News from the euro: “End of the euro!” Brussels warns as inflation rates skyrocket | World | News

European stocks slipped on Friday amid concerns over rising inflation and soaring coronavirus infections, while investors were unsure how weak US wage data would influence plans for the Federal Reserve on policy tightening.

Data showed eurozone inflation hit a record high last month, likely indicating increased pressure on the European Central Bank to raise interest rates this year.

The disturbing data triggered a warning from Nexit activists about the stability of the euro area.

Nexit Denktank analysts said: “With high inflation, public debt can ‘melt’.

“Southern European countries such as Greece (210%) and Italy (156%) have high debts and inflation is in their best interest and that of the euro.

“The Netherlands has little debt, but cannot change course because of the euro.

“If Italy goes bankrupt, it means the end of the euro.

“Their national debt is too large to be saved like Greece did.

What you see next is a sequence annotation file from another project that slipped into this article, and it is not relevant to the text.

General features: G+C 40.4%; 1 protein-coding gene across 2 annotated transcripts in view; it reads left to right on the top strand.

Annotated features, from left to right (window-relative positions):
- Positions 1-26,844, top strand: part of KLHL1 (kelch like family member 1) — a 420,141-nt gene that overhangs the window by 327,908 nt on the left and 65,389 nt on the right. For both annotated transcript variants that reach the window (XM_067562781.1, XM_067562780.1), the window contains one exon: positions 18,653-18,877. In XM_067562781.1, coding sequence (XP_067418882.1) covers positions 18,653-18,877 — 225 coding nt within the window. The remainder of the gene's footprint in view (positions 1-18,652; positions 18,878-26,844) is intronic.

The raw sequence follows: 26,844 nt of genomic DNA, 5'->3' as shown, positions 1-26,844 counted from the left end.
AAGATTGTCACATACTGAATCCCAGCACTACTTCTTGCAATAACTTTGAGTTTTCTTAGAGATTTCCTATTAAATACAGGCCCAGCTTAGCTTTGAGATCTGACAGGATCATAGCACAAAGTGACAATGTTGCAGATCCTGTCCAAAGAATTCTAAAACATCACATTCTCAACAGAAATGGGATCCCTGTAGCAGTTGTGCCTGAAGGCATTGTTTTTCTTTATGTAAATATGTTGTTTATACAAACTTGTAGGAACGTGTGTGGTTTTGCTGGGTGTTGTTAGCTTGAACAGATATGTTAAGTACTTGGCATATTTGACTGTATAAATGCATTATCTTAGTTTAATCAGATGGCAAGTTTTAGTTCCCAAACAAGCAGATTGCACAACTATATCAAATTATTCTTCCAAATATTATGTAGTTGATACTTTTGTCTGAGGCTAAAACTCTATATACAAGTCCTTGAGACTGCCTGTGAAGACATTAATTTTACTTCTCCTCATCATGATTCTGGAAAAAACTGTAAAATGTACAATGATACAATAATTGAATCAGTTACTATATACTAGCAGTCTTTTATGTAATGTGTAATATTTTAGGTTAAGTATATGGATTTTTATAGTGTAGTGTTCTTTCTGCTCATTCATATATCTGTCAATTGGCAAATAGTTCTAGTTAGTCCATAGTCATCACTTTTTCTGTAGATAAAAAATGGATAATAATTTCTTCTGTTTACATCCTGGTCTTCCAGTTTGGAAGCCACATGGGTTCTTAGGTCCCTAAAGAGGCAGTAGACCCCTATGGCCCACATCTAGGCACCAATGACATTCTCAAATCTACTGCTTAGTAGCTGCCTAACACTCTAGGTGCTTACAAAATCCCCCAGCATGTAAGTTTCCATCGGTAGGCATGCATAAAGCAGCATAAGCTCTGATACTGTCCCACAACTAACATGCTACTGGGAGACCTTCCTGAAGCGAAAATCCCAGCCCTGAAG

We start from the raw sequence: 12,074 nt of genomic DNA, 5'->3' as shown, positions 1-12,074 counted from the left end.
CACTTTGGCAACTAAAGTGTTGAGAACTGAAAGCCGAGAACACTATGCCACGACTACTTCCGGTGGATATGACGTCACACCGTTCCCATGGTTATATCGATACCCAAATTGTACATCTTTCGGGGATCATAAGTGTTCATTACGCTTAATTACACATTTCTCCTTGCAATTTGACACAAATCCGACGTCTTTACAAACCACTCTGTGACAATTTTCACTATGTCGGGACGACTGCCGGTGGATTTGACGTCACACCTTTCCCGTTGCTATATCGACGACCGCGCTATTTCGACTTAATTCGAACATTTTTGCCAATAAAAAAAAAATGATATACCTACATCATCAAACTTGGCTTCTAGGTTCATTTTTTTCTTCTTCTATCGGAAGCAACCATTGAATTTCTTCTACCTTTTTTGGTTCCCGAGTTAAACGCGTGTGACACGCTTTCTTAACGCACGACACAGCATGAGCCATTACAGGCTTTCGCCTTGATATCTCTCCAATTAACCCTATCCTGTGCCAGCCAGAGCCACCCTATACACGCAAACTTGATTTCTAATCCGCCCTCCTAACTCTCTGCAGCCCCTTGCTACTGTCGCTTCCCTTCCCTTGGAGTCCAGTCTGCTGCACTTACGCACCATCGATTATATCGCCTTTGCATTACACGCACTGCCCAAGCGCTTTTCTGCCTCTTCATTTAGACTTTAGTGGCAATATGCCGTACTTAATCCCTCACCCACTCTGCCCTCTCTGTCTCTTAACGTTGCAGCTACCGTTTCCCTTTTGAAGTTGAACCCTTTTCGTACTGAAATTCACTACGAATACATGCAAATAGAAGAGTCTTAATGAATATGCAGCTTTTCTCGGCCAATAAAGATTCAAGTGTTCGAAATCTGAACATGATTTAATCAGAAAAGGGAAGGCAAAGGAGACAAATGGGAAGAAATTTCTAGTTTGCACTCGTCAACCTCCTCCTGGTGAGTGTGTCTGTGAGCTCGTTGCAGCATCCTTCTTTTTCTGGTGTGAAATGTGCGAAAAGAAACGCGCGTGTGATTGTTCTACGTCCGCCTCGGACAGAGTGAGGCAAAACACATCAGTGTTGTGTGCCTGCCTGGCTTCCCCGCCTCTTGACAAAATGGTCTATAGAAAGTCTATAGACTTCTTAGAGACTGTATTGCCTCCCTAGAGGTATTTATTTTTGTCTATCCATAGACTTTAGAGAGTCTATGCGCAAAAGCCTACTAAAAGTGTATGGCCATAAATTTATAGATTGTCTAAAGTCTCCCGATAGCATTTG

“This was stated by Jeroen Dijsselbloem (former Eurogroup president) and also confirmed by EU law professors.


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Chris Zaccarelli, Investment Director of the Independent Advisor Alliance, said: “Inflation is the number one concern of the Fed, and they are going to hike and potentially sell off the balance sheet to remove the monetary accommodation. .

“Today’s report is unlikely to do anything to change the Fed’s view.”

The prospect of higher interest rates boosted European bank stocks, making them the top performers this week with a 6.7% jump.

The gains of some chipmakers helped limit some losses in the tech sector. Italian STMicroelectronics rose more than 3% after posting quarterly revenues above its own estimates.

German chipmaker Infineon Technologies gained 1.7%, taking inspiration from South Korean Samsung Electronics which posted encouraging fourth quarter results.

Deutsche Bank climbed 1.8% to a more than six-month high. The CFO of the German lender told Handelsblatt in an interview that the company is confident it will hit a key profitability target this year.

Dutch insurer Aegon has climbed more than 4 percent to the top of the STOXX 600, after announcing a € 50 million share buyback.

Meanwhile, Airbus fell 0.8% after reports that Qatar Airways is seeking more than $ 600 million in compensation from the aircraft manufacturer for surface defects on A350 airliners.

Airbus said that although it recognized the technical issues, there were no safety concerns.

Polish parcel locker company InPost fell 14.0% to the bottom of the STOXX 600 after posting weaker-than-expected quarterly parcel volume growth in the country.

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